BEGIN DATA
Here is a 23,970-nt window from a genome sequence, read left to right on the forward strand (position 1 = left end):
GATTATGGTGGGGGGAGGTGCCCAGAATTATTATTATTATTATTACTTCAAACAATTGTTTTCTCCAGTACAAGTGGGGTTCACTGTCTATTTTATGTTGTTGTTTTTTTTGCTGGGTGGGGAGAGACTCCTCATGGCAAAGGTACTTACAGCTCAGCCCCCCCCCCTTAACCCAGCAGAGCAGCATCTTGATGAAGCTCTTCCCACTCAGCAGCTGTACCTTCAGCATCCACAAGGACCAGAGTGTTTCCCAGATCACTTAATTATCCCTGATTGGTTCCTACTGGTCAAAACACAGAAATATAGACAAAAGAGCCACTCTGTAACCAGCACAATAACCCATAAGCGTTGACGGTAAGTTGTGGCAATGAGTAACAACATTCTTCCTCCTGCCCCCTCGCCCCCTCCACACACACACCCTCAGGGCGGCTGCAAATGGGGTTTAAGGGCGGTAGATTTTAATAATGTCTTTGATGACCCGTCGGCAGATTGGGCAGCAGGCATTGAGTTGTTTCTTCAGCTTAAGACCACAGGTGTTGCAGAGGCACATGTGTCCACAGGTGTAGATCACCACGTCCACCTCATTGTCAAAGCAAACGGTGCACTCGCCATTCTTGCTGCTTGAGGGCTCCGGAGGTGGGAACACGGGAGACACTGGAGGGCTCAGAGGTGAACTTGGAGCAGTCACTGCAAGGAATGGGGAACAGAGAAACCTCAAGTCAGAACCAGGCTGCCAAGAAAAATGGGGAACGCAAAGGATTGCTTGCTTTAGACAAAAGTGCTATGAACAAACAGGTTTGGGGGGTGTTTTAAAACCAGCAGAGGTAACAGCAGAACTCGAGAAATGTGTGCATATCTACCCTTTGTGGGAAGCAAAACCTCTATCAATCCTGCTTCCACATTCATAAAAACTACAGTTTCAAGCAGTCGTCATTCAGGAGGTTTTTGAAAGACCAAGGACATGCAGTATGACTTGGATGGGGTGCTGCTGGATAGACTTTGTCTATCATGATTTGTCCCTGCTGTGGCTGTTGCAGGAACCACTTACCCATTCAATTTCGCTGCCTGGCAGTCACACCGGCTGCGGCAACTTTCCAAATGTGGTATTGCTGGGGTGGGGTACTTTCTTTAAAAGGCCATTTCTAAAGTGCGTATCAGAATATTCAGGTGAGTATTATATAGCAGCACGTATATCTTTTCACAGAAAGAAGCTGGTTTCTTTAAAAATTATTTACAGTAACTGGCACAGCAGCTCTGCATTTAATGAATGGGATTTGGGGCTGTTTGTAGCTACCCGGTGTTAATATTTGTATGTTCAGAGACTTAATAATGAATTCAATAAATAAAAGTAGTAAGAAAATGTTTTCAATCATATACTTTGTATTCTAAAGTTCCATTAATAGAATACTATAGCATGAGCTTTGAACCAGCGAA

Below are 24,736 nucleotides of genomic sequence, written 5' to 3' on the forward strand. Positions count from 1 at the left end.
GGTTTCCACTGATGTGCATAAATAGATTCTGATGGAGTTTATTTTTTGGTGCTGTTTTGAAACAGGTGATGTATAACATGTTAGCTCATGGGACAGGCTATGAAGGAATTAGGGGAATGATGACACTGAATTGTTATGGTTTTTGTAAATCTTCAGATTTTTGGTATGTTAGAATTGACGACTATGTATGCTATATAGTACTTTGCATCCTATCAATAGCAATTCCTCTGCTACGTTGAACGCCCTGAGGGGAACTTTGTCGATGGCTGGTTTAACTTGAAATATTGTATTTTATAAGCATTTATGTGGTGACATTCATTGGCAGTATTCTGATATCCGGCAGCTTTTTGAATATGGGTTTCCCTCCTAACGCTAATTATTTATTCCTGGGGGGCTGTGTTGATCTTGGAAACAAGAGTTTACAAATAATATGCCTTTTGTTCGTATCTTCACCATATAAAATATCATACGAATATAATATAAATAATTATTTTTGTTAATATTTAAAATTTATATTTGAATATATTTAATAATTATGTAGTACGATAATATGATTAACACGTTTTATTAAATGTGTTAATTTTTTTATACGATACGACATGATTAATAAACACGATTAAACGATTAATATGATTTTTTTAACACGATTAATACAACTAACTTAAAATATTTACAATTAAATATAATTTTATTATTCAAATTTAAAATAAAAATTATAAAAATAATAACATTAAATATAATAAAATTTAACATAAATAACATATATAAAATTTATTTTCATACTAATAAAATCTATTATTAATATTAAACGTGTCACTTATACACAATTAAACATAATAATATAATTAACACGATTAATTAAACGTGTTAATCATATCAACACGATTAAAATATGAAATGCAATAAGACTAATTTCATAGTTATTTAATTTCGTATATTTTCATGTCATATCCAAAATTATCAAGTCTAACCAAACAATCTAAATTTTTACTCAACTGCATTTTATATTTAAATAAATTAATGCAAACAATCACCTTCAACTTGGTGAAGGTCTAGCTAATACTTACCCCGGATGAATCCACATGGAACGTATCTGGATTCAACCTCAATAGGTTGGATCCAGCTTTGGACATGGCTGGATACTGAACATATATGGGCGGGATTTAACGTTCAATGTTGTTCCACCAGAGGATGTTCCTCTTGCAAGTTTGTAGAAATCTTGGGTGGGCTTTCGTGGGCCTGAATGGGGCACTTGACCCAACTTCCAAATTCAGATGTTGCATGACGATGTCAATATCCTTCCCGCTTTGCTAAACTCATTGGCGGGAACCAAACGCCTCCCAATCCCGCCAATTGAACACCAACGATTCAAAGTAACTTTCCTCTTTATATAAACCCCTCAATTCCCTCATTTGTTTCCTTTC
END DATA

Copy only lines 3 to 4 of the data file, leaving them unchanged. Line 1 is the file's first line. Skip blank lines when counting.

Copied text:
Below are 24,736 nucleotides of genomic sequence, written 5' to 3' on the forward strand. Positions count from 1 at the left end.
GGTTTCCACTGATGTGCATAAATAGATTCTGATGGAGTTTATTTTTTGGTGCTGTTTTGAAACAGGTGATGTATAACATGTTAGCTCATGGGACAGGCTATGAAGGAATTAGGGGAATGATGACACTGAATTGTTATGGTTTTTGTAAATCTTCAGATTTTTGGTATGTTAGAATTGACGACTATGTATGCTATATAGTACTTTGCATCCTATCAATAGCAATTCCTCTGCTACGTTGAACGCCCTGAGGGGAACTTTGTCGATGGCTGGTTTAACTTGAAATATTGTATTTTATAAGCATTTATGTGGTGACATTCATTGGCAGTATTCTGATATCCGGCAGCTTTTTGAATATGGGTTTCCCTCCTAACGCTAATTATTTATTCCTGGGGGGCTGTGTTGATCTTGGAAACAAGAGTTTACAAATAATATGCCTTTTGTTCGTATCTTCACCATATAAAATATCATACGAATATAATATAAATAATTATTTTTGTTAATATTTAAAATTTATATTTGAATATATTTAATAATTATGTAGTACGATAATATGATTAACACGTTTTATTAAATGTGTTAATTTTTTTATACGATACGACATGATTAATAAACACGATTAAACGATTAATATGATTTTTTTAACACGATTAATACAACTAACTTAAAATATTTACAATTAAATATAATTTTATTATTCAAATTTAAAATAAAAATTATAAAAATAATAACATTAAATATAATAAAATTTAACATAAATAACATATATAAAATTTATTTTCATACTAATAAAATCTATTATTAATATTAAACGTGTCACTTATACACAATTAAACATAATAATATAATTAACACGATTAATTAAACGTGTTAATCATATCAACACGATTAAAATATGAAATGCAATAAGACTAATTTCATAGTTATTTAATTTCGTATATTTTCATGTCATATCCAAAATTATCAAGTCTAACCAAACAATCTAAATTTTTACTCAACTGCATTTTATATTTAAATAAATTAATGCAAACAATCACCTTCAACTTGGTGAAGGTCTAGCTAATACTTACCCCGGATGAATCCACATGGAACGTATCTGGATTCAACCTCAATAGGTTGGATCCAGCTTTGGACATGGCTGGATACTGAACATATATGGGCGGGATTTAACGTTCAATGTTGTTCCACCAGAGGATGTTCCTCTTGCAAGTTTGTAGAAATCTTGGGTGGGCTTTCGTGGGCCTGAATGGGGCACTTGACCCAACTTCCAAATTCAGATGTTGCATGACGATGTCAATATCCTTCCCGCTTTGCTAAACTCATTGGCGGGAACCAAACGCCTCCCAATCCCGCCAATTGAACACCAACGATTCAAAGTAACTTTCCTCTTTATATAAACCCCTCAATTCCCTCATTTGTTTCCTTTC